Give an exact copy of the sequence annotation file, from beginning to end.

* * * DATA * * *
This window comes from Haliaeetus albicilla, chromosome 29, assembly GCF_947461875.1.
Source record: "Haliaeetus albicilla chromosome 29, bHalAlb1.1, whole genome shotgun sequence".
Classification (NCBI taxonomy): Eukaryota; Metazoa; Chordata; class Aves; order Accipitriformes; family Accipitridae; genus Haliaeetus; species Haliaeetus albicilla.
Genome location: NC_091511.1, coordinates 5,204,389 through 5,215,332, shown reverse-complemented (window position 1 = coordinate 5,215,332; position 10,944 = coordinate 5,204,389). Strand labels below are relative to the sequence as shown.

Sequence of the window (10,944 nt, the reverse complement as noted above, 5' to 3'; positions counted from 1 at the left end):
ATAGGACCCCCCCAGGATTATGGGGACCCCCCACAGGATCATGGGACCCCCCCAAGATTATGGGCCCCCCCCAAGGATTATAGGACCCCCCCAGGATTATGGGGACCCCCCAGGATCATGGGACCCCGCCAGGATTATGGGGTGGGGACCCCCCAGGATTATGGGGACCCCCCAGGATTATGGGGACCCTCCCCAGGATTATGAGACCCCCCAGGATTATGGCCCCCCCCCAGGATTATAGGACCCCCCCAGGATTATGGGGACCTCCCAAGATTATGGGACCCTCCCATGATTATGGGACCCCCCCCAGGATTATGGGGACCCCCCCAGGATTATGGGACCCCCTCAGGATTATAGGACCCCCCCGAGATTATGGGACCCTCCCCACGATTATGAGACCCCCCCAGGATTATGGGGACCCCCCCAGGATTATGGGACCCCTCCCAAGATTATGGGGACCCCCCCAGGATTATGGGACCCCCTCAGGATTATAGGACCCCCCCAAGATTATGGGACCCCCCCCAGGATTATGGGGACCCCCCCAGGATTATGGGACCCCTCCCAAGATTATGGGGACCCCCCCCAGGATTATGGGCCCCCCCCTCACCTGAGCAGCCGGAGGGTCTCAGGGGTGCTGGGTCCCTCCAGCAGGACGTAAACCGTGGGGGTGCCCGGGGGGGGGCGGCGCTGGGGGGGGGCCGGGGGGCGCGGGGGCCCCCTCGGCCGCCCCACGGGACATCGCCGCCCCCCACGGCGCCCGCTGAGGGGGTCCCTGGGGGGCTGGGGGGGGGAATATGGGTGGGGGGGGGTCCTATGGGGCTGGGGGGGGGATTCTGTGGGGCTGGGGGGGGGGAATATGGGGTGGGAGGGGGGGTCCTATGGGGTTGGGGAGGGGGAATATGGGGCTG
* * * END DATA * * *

This window comes from Haliaeetus albicilla, chromosome 29, assembly GCF_947461875.1.
Source record: "Haliaeetus albicilla chromosome 29, bHalAlb1.1, whole genome shotgun sequence".
Classification (NCBI taxonomy): Eukaryota; Metazoa; Chordata; class Aves; order Accipitriformes; family Accipitridae; genus Haliaeetus; species Haliaeetus albicilla.
Genome location: NC_091511.1, coordinates 5,204,389 through 5,215,332, shown reverse-complemented (window position 1 = coordinate 5,215,332; position 10,944 = coordinate 5,204,389). Strand labels below are relative to the sequence as shown.

Sequence of the window (10,944 nt, the reverse complement as noted above, 5' to 3'; positions counted from 1 at the left end):
ATAGGACCCCCCCAGGATTATGGGGACCCCCCACAGGATCATGGGACCCCCCCAAGATTATGGGCCCCCCCCAAGGATTATAGGACCCCCCCAGGATTATGGGGACCCCCCAGGATCATGGGACCCCGCCAGGATTATGGGGTGGGGACCCCCCAGGATTATGGGGACCCCCCAGGATTATGGGGACCCTCCCCAGGATTATGAGACCCCCCAGGATTATGGCCCCCCCCCAGGATTATAGGACCCCCCCAGGATTATGGGGACCTCCCAAGATTATGGGACCCTCCCATGATTATGGGACCCCCCCCAGGATTATGGGGACCCCCCCAGGATTATGGGACCCCCTCAGGATTATAGGACCCCCCCGAGATTATGGGACCCTCCCCACGATTATGAGACCCCCCCAGGATTATGGGGACCCCCCCAGGATTATGGGACCCCTCCCAAGATTATGGGGACCCCCCCAGGATTATGGGACCCCCTCAGGATTATAGGACCCCCCCAAGATTATGGGACCCCCCCCAGGATTATGGGGACCCCCCCAGGATTATGGGACCCCTCCCAAGATTATGGGGACCCCCCCCAGGATTATGGGCCCCCCCCTCACCTGAGCAGCCGGAGGGTCTCAGGGGTGCTGGGTCCCTCCAGCAGGACGTAAACCGTGGGGGTGCCCGGGGGGGGGCGGCGCTGGGGGGGGGCCGGGGGGCGCGGGGGCCCCCTCGGCCGCCCCACGGGACATCGCCGCCCCCCACGGCGCCCGCTGAGGGGGTCCCTGGGGGGCTGGGGGGGGGAATATGGGTGGGGGGGGGTCCTATGGGGCTGGGGGGGGGATTCTGTGGGGCTGGGGGGGGGGAATATGGGGTGGGAGGGGGGGTCCTATGGGGTTGGGGAGGGGGAATATGGGGCTG